How to tell the difference between heat exhaustion and heatstroke
- Heat exhaustion is a less severe type of heat-related illness than heatstroke.
- If left untreated, heat exhaustion can develop into heatstroke, which may cause vital organ damage or death if medical attention isn't received immediately.
- Read on to learn the different signs and symptoms for heat exhaustion and heatstroke, and how to prevent these heat-related illness in the first place.
- This article was medically reviewed by Jason R. McKnight, MD, MS, a family medicine physician and clinical assistant professor at Texas A&M College of Medicine.
Heatstroke and heat exhaustion are two types of heat-related illness. These conditions most commonly occur during physical exertion in hot and humid temperatures.
Heat exhaustion comes first, and if it's left untreated, it can lead to heatstroke — which may cause damage to vital organs or even be fatal. In fact, more than 600 Americans die of heatstroke every year.
It's important to understand the different symptoms and treatment methods for heat exhaustion and heatstroke, so you can take the appropriate action to prevent harm. Here's what you need to know.
The difference between heat exhaustion and heatstroke
To recognize the difference between heatstroke and heat exhaustion, it's important to look for changes in mental status.
According to Josh Scott, MD, primary care sports medicine physician at Cedars-Sinai Ker lin-Jobe Institute, someone suffering from heat exhaustion may feel light-headed and weak, but they'll be able to carry on a conversation. Someone suffering from heatstroke will be very confused and may even become unconscious.
There are also major differences when it comes to treatment. While heat exhaustion can be treated and managed at home, heatstroke requires a call to 911 and immediate medical attention.
The main symptoms of heat exhaustion are:
- Profuse sweating
- Rapid, weak pulse
- Clammy skin
- Heat cramps or muscle spasms
- Shortness of breath
If you notice these symptoms, you should immediately seek shade or go indoors into air conditioning. You can also help lower your body temperature by drinking lots of water, applying cool, wet cloths while sitting in front of a fan, or submerging yourself in cold water.
It can take less than 30 minutes for heat exhaustion to escalate into heatstroke, Scott says, so it's imperative to stop what you're doing and cool yourself down immediately.
If you don't cool yourself down, heat exhaustion can progress into something more dangerous called heatstroke.
There are two main indicators of heatstroke that differentiate it from heat exhaustion: a core body temperature above 104 degrees Fahrenheit and central nervous system dysfunction.
This can result in the following symptoms:
- Rapid, strong pulse
- Altered mental status, such as confusion, disorientation, or slurring of speech
- Possible loss of consciousness
- Red, flushed skin
If someone is experiencing these symptoms, it's important to call 911 right away. If left untreated, heatstroke can damage vital organs like the brain, liver, or kidneys, and sometimes it is fatal.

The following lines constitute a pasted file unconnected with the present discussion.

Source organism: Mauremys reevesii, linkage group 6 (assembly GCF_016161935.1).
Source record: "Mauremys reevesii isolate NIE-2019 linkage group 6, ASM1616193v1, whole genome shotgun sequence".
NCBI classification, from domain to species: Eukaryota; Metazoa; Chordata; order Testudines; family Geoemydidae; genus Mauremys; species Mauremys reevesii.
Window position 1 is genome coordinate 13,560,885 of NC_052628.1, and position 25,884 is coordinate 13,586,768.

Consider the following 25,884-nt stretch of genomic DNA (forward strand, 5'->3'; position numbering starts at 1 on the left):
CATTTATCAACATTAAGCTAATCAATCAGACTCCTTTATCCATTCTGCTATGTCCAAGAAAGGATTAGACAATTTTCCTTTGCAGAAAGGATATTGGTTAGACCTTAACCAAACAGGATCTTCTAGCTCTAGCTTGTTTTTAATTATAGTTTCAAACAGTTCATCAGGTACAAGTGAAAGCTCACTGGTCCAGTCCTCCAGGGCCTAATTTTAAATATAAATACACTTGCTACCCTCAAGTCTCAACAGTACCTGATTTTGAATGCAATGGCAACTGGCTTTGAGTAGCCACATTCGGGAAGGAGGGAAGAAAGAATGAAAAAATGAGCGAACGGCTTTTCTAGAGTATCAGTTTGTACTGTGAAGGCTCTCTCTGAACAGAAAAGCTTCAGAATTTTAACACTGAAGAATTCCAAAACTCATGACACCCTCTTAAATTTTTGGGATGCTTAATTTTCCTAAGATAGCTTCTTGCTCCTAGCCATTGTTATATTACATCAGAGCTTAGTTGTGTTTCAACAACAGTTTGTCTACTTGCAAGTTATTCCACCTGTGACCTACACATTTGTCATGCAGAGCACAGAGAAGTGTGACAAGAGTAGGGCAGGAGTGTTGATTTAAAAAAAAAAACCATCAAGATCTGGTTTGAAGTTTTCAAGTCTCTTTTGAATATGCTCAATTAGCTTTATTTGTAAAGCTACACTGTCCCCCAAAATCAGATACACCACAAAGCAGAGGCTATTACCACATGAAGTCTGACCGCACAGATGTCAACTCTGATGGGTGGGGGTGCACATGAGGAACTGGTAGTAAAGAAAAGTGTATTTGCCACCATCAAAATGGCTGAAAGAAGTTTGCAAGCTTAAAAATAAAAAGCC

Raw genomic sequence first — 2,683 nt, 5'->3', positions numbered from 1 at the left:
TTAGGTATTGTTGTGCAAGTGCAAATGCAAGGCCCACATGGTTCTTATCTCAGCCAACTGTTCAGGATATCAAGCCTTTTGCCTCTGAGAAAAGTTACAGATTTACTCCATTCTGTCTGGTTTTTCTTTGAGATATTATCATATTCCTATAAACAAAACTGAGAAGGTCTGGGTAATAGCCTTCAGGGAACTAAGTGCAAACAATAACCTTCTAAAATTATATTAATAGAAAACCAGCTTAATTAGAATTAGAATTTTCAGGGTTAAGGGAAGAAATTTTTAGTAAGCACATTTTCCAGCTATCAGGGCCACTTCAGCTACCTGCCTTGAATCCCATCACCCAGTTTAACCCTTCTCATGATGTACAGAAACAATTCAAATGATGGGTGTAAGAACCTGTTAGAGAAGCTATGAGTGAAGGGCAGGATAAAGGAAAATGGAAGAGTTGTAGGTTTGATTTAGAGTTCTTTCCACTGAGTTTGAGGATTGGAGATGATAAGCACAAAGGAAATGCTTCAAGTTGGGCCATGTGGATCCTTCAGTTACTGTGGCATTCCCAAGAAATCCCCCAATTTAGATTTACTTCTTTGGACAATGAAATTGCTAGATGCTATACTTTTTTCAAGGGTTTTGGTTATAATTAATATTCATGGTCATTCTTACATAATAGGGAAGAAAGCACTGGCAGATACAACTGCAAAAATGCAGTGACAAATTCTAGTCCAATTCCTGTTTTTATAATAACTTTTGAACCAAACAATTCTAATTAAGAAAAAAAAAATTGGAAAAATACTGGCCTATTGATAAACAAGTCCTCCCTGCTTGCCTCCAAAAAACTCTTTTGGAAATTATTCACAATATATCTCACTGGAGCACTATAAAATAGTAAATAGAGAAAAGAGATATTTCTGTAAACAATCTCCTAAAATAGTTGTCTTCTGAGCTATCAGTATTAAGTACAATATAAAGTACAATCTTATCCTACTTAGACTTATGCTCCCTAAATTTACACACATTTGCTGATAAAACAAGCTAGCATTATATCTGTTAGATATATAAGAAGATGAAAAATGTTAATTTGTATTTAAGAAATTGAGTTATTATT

In the meantime, you should cool the body down in the same way you would with heat exhaustion — submerging in cool water, drinking lots of cold water, and placing wet cloths while in front of a fan or air conditioner.
How to prevent heat exhaustion and heat stroke
To avoid heatstroke, you have to first prevent heat exhaustion. This can be done using the same precautionary measures for hot and humid temperatures.
Here are a few helpful tips that can keep you safe from both heat-related illnesses:
- Avoid the hottest part of the day. Temperatures are generally highest between 3 and 4:30 pm. If you do wish to exercise outside during the summer months, aim to exercise very early in the morning or late in the evening to avoid the sun and higher temperatures.
- Build up to exercise. If you are not acclimated to hot and humid conditions when exercising, don't jump right into it. "Gradually adjust to high temperatures by slowly increasing your exercise duration and intensity over a couple weeks," says Elizabeth Barchi, MD, primary care sports medicine specialist at New York University Langone Sports Health.
- Have a plan. If you are going to be working or exercising outside in the heat, you should have an idea of how you will cool yourself down if you experience symptoms. Barchi recommends thinking through these questions: Is there a place to seek shade on your route? Do you have water with you? Are you able to step into an air-conditioned building? Can you call someone for help?
- Stay hydrated. Your body cools itself by sweating, and if you don't take in enough fluids, your body won't be able to regulate its temperature. Scott recommends taking a drink every 15 to 20 minutes while you work out.
- Wear loose-fitting clothing. Tight or excessive clothing can trap heat, so dress lightly and avoid layering.
The bottom line
It's important to know the difference in symptoms and treatment for heat exhaustion and heatstroke — especially for those most at risk, such as young children and older adults.
Between 1999 and 2010, more than 8,000 heat-related deaths were reported in the US. Of those, about 36% were adults aged 65 and older.
During hot and humid temperatures, make sure that your loved ones are practicing these measures to prevent heat-related illness, and understand what to do if symptoms occur.
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